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Anna May Kinney has been an environmentalist, organic gardener, and gourmet cook for over thirty years. Specializing in the region and cultural differences in the food we eat, she taught international cooking during the late 1960's and early 1970's.

Dedicated to living life in harmony with nature, she has been recycling and composting years before it became popular with the general population. She grows almost all the fruit and vegetables she eats. Living in a North American climate, it was quite a challenge to learn how to preserve enough of everything to last until the next year's harvest.

For decades she supported herself from her knowledge of food preparation. From giving cooking lessons to making and selling organic jams and jellies, bread and cakes.

When she finally found out that her many health problems were being caused by multiple sclerosis and that it would soon be impossible to continue earning a living from such hard work, she decided to follow the advice of good friends and pursue a career in writing.

Three years ago, while taking a course in writing, she submitted an article to a local newspaper. A month later she had a weekly column called Nature's Way. Here she talks about organic gardening, healthy food production, the environment, cooking, and occasionally our loving relationship with companion animals.

Everyday life was not easy living off the land and there was never enough time to grow more than a few flowers. Then five years ago, after a period of severe physical disability, she realized that we need to feed our soul as much as we need to feed our bodies, and started a huge walk- through perennial flower garden.

Her small farm is 75% mixed woods, making a lovely background setting for the colorful flower gardens. From June to September the gardens are open to the public and many people make more than one visit a year to be able to see the different flowers that are in bloom each month.

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The gardens are especially designed to feed the bird population, there are many varieties of fruit bearing bushes and trees throughout the farm. Serviceberries are one of the first berries ready in the spring, ideal for feeding the young hatchlings.

There are choke cherries, nannyberries, bush cranberries, hawthorns, elderberries, wild raspberries and blackberries. Since the gardens were started the bird population has tripled. In the early morning you can see hundreds of birds jumping from one plant to another.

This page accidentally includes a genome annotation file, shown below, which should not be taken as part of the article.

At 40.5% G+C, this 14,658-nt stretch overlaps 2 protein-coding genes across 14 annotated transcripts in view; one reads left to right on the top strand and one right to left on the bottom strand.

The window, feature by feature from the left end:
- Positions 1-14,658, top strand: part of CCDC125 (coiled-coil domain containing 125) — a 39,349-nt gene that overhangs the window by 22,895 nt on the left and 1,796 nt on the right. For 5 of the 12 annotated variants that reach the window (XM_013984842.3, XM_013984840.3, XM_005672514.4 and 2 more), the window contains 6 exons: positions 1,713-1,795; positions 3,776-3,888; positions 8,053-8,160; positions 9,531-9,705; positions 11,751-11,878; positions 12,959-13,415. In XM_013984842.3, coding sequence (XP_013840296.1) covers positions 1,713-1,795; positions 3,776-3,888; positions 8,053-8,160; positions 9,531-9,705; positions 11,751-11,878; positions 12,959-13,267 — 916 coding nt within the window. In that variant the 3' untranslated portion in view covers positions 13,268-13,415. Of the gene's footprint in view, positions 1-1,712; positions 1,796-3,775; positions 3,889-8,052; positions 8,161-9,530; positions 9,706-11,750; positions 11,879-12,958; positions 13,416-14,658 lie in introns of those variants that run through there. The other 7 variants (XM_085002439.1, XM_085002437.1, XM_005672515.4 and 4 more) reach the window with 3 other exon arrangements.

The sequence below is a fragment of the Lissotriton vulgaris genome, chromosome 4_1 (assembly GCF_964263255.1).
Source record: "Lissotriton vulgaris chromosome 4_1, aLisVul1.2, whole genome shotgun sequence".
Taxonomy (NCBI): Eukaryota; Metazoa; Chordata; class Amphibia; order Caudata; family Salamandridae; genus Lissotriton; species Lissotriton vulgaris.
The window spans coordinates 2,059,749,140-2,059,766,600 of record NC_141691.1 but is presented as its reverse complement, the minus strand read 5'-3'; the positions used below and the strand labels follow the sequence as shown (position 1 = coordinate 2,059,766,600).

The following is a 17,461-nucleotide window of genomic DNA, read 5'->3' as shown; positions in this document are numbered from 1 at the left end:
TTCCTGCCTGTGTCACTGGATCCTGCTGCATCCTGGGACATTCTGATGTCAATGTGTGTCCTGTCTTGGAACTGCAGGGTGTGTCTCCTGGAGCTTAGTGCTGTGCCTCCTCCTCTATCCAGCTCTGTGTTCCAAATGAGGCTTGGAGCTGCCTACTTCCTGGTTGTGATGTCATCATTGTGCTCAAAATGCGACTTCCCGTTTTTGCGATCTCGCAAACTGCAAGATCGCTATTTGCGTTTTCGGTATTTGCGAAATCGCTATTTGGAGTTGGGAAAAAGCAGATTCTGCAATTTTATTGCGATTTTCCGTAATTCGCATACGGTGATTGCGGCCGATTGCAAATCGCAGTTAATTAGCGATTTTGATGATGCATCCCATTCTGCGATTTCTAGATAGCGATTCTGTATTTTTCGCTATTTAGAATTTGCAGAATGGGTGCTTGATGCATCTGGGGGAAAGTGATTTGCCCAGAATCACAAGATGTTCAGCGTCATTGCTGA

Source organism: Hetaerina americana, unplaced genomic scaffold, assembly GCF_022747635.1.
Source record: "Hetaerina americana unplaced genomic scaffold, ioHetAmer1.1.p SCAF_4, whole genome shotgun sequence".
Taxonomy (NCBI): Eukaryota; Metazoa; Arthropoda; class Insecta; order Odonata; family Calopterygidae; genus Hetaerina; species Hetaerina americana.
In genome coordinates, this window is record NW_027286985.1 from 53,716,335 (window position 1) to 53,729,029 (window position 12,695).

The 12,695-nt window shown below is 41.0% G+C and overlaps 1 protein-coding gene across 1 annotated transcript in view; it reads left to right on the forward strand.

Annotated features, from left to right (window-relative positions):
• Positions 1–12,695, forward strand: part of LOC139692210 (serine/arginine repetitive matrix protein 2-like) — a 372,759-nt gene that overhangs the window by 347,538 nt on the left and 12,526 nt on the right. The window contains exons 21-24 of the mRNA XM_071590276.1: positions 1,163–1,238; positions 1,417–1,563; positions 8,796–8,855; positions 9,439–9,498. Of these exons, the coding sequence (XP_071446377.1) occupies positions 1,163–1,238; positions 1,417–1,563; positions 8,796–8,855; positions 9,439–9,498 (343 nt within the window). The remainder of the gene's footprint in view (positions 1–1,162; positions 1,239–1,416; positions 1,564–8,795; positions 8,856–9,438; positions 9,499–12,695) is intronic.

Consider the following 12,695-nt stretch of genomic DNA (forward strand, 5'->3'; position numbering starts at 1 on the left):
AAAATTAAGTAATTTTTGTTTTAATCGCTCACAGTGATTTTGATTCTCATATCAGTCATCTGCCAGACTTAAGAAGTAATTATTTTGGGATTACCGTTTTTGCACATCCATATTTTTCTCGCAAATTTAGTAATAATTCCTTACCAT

During the spring and summer the green house is full of tropical plants. 1999 was the first year that the fig trees produced fruit. One year Anna May grew a pineapple in a window, inside the house. While it was smaller than one you'd buy in a fruit stand, it was ever so sweet and it's beautiful fragrance filled the house for over a week.



When she was told by her doctors that she should not take on the responsibility of adopting a pet, she not only got a dog, she got four dogs. Faith was first, fourteen months later Elizabeth came to keep Faith company. Then six months later she heard about a mother, Nina and daughter Christine, Beagles who were rescued from an abusive situation and needed to stay together. Just before Christmas 1997 they joined the family.

Anna May and daughters

There were also two cats, thirteen year old Hope and four year old Sweet Charity. Each animal has a special bond with Ms. Kinney, each has it's own sweet personality, likes and dislikes.

On March 1, 2000, Hope cat passed into the next world. You can see her picture and read her story on the Saying Goodbye page. Then on May first healthy active 4 1/2 year old Faith took ill with a rare blood disease, every attempt was made to save her, but on May 8, 2000 a blood clot to the lung took her. Anna May has created Faith's Memorial where you can see a collection of pictures of this unusual animal companion and read a bit about her life.

After Faith's death the perennial garden was renamed Faith's Garden and there is an online garden tour for everyone to enjoy.

Since being surrounded by these loving animals, Anna May went from crutches around the farm and using a wheel chair for shopping to walking on her own.

After studying the healing effects of herbs and other natural remedies, she started an all natural approach to her M.S. and has had some amazing results, but she cautions, no one should do or take anything without first talking with their family doctor. What is good for one person, is not necessary good for anyone else.

Along with her other achievements, she has managed to write a cookbook.  Realizing she is not the only person with vision problems, she insisted that this book be printed in extra large print and be spiral bound so that it could lie flat, making it easier for those with disabilities to use. Check it out on  Anna May's Cookbook  page.

With her weekly column, cookbook and now hopefully this web site, Anna May hopes that through her writing she can continue to support herself and maintain her independence. Please add this page to your favorites and visit often.

The following picture is one of my favorites, please be patient for it to open.    Sunrise

I would really like to thank Margi Harrell for giving me permission to use the midi on this page. Please take the time to visit her website, where you could purchase a variety of CD's.